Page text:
Columns and Blogs - Day and Date Down Under


Top four circuits in Australia take 60% of market

April 11, 2014

-By David Pearce


filmjournal/photos/stylus/64439-Pearce_Md.jpg
The top four film exhibitors, Hoyts, Village, Greater Union-Event and Reading, have increased their hold of the exhibition arena from 52.4% in 2009 to around 60% this year, according to a report by IBISWorld on cinemas in Australia. The report predicts growth of about 1.5% annually over the next five years, with 3D films expected to increase their share from 11.5% to 13.8%. Cinemas Down Under are earning 73.5% of their income from ticket sales, 19.7% from food and beverage, and the rest from other income sources including game machines, etc.

Nicole Kidman has returned to Australia to take the lead in the mystery drama Strangerland. The plot has Kidman and screen husband Joseph Fiennes’ marriage and lives going downhill after their two teenage daughters disappear in the Australian desert. Cop Hugo Weaving leads the search for the children. Filming has been taking place in several western Sydney suburbs, with the production set to move to Outback locations shortly. Kidman said, "I am always looing for the right script to bring me home to Australia. The moment I read Strangerland, I knew this was a film I couldn't say no to." This is her first independent Australian film since Dead Calm in 1989. It is an Australian/Irish co-production. Transmission films will release in Australia and New Zealand, with Wild Bunch handling world sales.
 
Paul Weigard and Tim Anderson started the Australasian independent distributor Madman in the bedroom of a share house. They first concentrated on manga video titles but soon expanded into art-film distribution as well. In 2006 they sold it to Toy confectionary and clothing company Funtastic. At that time Madman had annual revenue of A$36 million and a $6.1 million profit. With DVD sales slowing, Funtastic decided last year that it was time to sell the business. The buyers for Madman are original owners Weigard and Anderson, plus a number of investors. The buying price has been estimated to be between A$24 and $30 million. In a letter to staff, Paul and Tim said, "We are pretty damned chuffed to announce that Funtastic has agreed to sell the business back to us as part of a small consortium that has shared enthusiasm for Madman and the potential it holds." Madman is one of the major independent Down Under distributors without their own cinemas.
 
The tragedy of Malaysian Flight MH370 has had unexpected consequences for a proposed film. The synopsis for Deep Water says that a flight from Beijing to Sydney crashes in the Pacific Ocean and a group of survivors must battle giant tiger sharks. The film, which is only at script stage, has been put on hold at the present time.

Send your Australia/New Zealand news to David Pearce at insidemovies@hotmail.com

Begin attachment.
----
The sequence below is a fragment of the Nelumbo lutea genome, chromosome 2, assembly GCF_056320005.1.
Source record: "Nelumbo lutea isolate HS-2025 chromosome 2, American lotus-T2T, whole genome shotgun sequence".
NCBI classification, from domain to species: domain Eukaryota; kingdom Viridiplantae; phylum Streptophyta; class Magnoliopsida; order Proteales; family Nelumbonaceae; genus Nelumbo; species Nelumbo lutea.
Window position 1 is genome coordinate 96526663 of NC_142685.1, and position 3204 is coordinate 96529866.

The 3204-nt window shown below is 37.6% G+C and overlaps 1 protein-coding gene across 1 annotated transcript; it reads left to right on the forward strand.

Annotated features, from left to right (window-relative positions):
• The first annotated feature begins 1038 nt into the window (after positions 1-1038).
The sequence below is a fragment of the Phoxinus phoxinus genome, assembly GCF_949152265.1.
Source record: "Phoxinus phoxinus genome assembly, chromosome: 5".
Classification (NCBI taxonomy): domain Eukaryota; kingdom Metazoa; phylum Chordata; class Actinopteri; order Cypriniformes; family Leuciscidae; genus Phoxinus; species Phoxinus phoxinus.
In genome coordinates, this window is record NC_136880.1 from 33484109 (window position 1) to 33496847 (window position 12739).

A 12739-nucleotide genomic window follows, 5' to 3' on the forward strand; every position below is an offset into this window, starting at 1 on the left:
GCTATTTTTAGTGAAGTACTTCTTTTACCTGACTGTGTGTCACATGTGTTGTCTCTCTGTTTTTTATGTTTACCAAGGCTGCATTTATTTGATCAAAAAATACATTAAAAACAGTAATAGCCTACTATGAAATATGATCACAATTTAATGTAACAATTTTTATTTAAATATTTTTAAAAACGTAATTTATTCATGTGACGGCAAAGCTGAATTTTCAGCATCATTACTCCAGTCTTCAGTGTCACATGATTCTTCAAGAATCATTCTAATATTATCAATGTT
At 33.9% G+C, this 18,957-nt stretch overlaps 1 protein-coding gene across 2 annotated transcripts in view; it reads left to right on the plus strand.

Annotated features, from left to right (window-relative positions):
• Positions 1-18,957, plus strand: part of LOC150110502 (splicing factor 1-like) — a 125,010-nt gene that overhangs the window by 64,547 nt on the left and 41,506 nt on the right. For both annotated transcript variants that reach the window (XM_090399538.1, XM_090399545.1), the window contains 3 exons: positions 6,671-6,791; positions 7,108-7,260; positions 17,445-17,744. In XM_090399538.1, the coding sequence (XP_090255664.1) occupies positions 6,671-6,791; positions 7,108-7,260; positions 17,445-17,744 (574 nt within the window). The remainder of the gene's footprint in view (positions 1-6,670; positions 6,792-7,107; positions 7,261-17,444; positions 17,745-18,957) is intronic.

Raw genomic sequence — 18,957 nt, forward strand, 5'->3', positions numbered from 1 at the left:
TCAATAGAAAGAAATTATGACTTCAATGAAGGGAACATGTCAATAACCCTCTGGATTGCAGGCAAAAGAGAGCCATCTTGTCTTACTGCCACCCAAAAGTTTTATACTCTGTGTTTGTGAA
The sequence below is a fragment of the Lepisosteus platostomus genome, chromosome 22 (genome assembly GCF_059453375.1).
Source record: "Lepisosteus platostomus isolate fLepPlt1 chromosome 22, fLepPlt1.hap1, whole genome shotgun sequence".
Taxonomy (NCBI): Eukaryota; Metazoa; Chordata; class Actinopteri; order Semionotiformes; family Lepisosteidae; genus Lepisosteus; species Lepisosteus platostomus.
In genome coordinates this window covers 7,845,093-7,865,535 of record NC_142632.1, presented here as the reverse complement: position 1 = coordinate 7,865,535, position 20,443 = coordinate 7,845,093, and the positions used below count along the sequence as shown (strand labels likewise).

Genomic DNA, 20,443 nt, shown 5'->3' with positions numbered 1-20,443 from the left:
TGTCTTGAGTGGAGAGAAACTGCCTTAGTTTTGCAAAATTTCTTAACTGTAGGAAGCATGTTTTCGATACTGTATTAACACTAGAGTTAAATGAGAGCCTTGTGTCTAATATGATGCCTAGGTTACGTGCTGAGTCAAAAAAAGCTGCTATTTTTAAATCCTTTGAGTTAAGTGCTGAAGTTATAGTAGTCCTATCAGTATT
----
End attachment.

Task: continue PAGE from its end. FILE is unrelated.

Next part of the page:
Top four circuits in Australia take 60% of market

April 11, 2014

-By David Pearce


filmjournal/photos/stylus/64439-Pearce_Md.jpg

The top four film exhibitors, Hoyts, Village, Greater Union-Event and Reading, have increased their hold of the exhibition arena from 52.4% in 2009 to around 60% this year, according to a report by IBISWorld on cinemas in Australia. The report predicts growth of about 1.5% annually over the next five years, with 3D films expected to increase their share from 11.5% to 13.8%. Cinemas Down Under are earning 73.5% of their income from ticket sales, 19.7% from food and beverage, and the rest from other income sources including game machines, etc.

Nicole Kidman has returned to Australia to take the lead in the mystery drama Strangerland. The plot has Kidman and screen husband Joseph Fiennes’ marriage and lives going downhill after their two teenage daughters disappear in the Australian desert. Cop Hugo Weaving leads the search for the children. Filming has been taking place in several western Sydney suburbs, with the production set to move to Outback locations shortly. Kidman said, "I am always looing for the right script to bring me home to Australia. The moment I read Strangerland, I knew this was a film I couldn't say no to." This is her first independent Australian film since Dead Calm in 1989. It is an Australian/Irish co-production. Transmission films will release in Australia and New Zealand, with Wild Bunch handling world sales.
 
Paul Weigard and Tim Anderson started the Australasian independent distributor Madman in the bedroom of a share house. They first concentrated on manga video titles but soon expanded into art-film distribution as well. In 2006 they sold it to Toy confectionary and clothing company Funtastic. At that time Madman had annual revenue of A$36 million and a $6.1 million profit. With DVD sales slowing, Funtastic decided last year that it was time to sell the business. The buyers for Madman are original owners Weigard and Anderson, plus a number of investors. The buying price has been estimated to be between A$24 and $30 million. In a letter to staff, Paul and Tim said, "We are pretty damned chuffed to announce that Funtastic has agreed to sell the business back to us as part of a small consortium that has shared enthusiasm for Madman and the potential it holds." Madman is one of the major independent Down Under distributors without their own cinemas.
 
The tragedy of Malaysian Flight MH370 has had unexpected consequences for a proposed film. The synopsis for Deep Water says that a flight from Beijing to Sydney crashes in the Pacific Ocean and a group of survivors must battle giant tiger sharks. The film, which is only at script stage, has been put on hold at the present time.

Send your Australia/New Zealand news to David Pearce at insidemovies@hotmail.com

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